Authored by: Dr. Lindsey, DVM
Cats are so good at masking pain, therefore, joint discomfort in cats can be difficult for owners to notice. The signs can very subtle. According to an article from VCA, “about 90% of cats over the age of 10 years experience osteoarthritis in at least one joint.”
Some joint discomfort signs an owner might notice in their cat- difficulty getting up and down, problems with jumping, difficulty going up or down stairs, walking stiffly, difficulty getting in and out of the litterbox, not grooming, or aggression when being touched in certain areas of their body. Veterinarians can diagnose joint discomfort by the history, physical exam findings, and likely x-rays. Painfreecats.org has a questionnaire that can help owners identify if their cat may be in pain.
Joint discomfort can’t be cured but there are several things we can do to manage it. Supplements, diet, prescription medications, acupuncture, laser therapy, and massage are a few things veterinarians may recommend to help with the pain associated with joint discomfort. A few things I have done at home for my own aging cats are: raised up their food and water dishes, made sure they have plenty of soft, comfy beds, got a litter box that is low on one side, and a step stool for getting on and off higher areas like window sills and beds.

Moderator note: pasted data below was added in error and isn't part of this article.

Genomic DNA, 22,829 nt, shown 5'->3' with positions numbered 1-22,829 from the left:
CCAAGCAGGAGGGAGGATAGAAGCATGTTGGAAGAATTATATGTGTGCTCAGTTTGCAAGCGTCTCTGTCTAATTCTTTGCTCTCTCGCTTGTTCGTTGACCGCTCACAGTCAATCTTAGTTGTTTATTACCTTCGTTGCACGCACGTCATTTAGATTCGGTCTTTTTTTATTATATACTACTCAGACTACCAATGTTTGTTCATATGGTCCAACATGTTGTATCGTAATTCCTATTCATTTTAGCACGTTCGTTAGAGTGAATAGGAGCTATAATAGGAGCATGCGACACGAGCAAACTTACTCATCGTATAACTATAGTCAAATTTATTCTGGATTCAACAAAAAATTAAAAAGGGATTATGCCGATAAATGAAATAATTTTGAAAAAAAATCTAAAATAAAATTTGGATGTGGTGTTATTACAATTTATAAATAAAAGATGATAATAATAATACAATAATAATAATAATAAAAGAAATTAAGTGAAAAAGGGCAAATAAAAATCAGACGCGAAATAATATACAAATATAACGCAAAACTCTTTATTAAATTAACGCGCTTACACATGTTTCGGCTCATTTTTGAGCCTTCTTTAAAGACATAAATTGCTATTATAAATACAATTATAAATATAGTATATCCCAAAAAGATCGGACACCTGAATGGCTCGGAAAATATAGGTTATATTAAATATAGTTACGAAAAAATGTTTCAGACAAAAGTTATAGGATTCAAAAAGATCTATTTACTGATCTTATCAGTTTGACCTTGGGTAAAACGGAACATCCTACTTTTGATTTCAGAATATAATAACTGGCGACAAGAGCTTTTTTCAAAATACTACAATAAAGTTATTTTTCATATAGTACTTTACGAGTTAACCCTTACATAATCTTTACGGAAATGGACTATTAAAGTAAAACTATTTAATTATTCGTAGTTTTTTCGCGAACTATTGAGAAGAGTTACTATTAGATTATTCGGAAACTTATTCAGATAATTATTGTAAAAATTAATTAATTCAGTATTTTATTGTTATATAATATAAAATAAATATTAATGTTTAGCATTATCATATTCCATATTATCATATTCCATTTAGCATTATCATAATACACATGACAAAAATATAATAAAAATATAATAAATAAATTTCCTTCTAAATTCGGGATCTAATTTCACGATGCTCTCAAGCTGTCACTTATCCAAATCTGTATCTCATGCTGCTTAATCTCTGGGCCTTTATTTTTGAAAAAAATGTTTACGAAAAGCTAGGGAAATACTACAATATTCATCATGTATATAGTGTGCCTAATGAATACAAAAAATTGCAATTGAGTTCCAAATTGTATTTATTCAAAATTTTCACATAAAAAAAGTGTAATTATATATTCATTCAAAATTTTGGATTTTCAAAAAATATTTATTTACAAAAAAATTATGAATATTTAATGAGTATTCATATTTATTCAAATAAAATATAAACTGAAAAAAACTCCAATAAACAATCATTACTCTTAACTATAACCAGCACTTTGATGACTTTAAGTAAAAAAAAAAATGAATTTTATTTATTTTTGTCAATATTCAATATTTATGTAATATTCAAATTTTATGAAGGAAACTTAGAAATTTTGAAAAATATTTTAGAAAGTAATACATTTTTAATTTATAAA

PetHonesty recently came out with Wild Alaskan Salmon oil for cats which contains EPA and DHA Omega-3. It can help support joint health as well as immune and heart health. It maintains a healthy and glossy coat too! Ask your veterinarian if the PetHonesty products are right for your pet.
Dr. Lindsey graduated from Colorado State University in 2009 and works in general practice, shelter medicine, and more recently as a civilian contractor veterinarian for the Army. She is also certified in acupuncture and resides in Palm Springs, CA.